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Global-warming skeptics: Might warming be 'normal'?

Some say that today's climate change is merely part of a natural cycle.

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In a small college town like Corvallis, Ore., it's not unusual that George Taylor would ride a bike to his job on the Oregon State University campus. He commutes this way for the exercise, he says, but also because it's good for the planet.

Mr. Taylor manages the Oregon Climate Service, and much of his work has to do with global warming. "I'm certainly in favor of doing prudent things to reduce the human impact," he says.

But unlike most climate scientists, he does not believe that anthropogenic (human-caused) greenhouse gases – mainly from coal-fired power plants and motor vehicles spewing carbon dioxide – are the main culprits. In fact, he says, "It's my belief that in the last 100 years or so natural variations have played a bigger role."

Among the forces of nature he cites are changes in solar radiation, "very significant influences" of the tropical Pacific (El Niño and La Niña events in decades-long cycles), as well as changes in Earth's tilt and orbit over cycles lasting thousands of years.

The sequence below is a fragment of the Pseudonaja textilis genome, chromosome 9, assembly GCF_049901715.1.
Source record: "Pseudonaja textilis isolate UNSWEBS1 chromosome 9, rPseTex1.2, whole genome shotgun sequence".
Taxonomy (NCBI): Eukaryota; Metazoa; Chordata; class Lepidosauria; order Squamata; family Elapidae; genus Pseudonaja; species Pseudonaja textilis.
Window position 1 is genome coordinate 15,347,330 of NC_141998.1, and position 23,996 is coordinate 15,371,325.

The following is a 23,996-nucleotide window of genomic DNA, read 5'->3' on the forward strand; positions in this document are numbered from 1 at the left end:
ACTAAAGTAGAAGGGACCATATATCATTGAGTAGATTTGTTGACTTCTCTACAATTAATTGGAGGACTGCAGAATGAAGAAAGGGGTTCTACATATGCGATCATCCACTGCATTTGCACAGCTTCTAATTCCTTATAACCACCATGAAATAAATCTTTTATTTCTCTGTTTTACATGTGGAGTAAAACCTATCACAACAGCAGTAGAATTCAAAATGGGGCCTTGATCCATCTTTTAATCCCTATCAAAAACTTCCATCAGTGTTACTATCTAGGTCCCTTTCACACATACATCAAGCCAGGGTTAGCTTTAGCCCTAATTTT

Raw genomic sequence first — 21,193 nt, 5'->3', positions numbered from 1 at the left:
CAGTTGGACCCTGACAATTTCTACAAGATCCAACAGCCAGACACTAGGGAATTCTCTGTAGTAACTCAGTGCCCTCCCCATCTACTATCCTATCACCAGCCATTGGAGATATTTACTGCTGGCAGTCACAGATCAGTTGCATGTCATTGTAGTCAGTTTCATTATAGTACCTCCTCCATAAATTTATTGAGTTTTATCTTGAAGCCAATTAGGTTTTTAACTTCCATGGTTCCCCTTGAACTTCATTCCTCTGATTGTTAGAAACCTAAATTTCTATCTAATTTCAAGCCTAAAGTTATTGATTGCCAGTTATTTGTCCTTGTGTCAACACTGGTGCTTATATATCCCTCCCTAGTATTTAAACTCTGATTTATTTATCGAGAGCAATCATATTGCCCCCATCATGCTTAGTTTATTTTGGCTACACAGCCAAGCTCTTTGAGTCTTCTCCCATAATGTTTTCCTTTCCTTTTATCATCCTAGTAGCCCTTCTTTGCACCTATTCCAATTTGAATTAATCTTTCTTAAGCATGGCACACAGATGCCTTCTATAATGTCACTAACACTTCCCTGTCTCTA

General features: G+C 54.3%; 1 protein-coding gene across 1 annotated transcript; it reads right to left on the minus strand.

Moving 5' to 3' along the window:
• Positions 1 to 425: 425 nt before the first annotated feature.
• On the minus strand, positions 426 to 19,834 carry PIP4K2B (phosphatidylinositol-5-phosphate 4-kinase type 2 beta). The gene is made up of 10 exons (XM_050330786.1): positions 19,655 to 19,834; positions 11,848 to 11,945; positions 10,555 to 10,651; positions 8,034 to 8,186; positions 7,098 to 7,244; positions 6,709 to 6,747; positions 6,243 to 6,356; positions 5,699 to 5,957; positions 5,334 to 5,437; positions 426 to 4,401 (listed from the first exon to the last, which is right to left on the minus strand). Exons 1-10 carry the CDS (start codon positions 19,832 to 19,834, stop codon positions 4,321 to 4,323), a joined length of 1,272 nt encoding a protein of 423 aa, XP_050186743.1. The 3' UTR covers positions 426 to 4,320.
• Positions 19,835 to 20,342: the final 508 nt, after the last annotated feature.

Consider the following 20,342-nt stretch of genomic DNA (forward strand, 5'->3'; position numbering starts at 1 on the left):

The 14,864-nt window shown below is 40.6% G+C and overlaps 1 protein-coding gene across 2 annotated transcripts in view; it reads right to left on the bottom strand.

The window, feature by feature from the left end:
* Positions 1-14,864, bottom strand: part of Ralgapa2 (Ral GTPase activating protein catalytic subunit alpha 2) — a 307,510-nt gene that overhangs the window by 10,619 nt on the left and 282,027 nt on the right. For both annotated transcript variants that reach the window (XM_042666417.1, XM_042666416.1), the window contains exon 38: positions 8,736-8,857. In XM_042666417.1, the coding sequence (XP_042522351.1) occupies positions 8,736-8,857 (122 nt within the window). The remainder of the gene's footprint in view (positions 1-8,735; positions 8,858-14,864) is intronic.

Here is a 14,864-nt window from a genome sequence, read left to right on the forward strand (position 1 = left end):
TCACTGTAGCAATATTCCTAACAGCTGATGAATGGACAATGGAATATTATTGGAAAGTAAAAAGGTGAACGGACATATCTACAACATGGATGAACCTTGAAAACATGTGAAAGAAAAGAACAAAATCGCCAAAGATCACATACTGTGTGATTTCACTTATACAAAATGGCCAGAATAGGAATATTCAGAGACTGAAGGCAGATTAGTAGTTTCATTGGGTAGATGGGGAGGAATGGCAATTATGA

Above all, says Mr. Taylor, who is past president of the American Association of State Climatologists, "The climate system is very, very complex, and the more we learn, the more we see that we really don't understand it."

Taylor may be in the minority among climate experts, but he is not alone.

Other planets in our solar system have expanding and contracting ice caps, too, other skeptics point out, and those worlds have no people as far as we know – certainly no gas-guzzling muscle cars and trucks. Antarctica and Greenland at times have been warm and green before humankind in­­vented machines, indicating to these skeptics that this is just a natural cycle.


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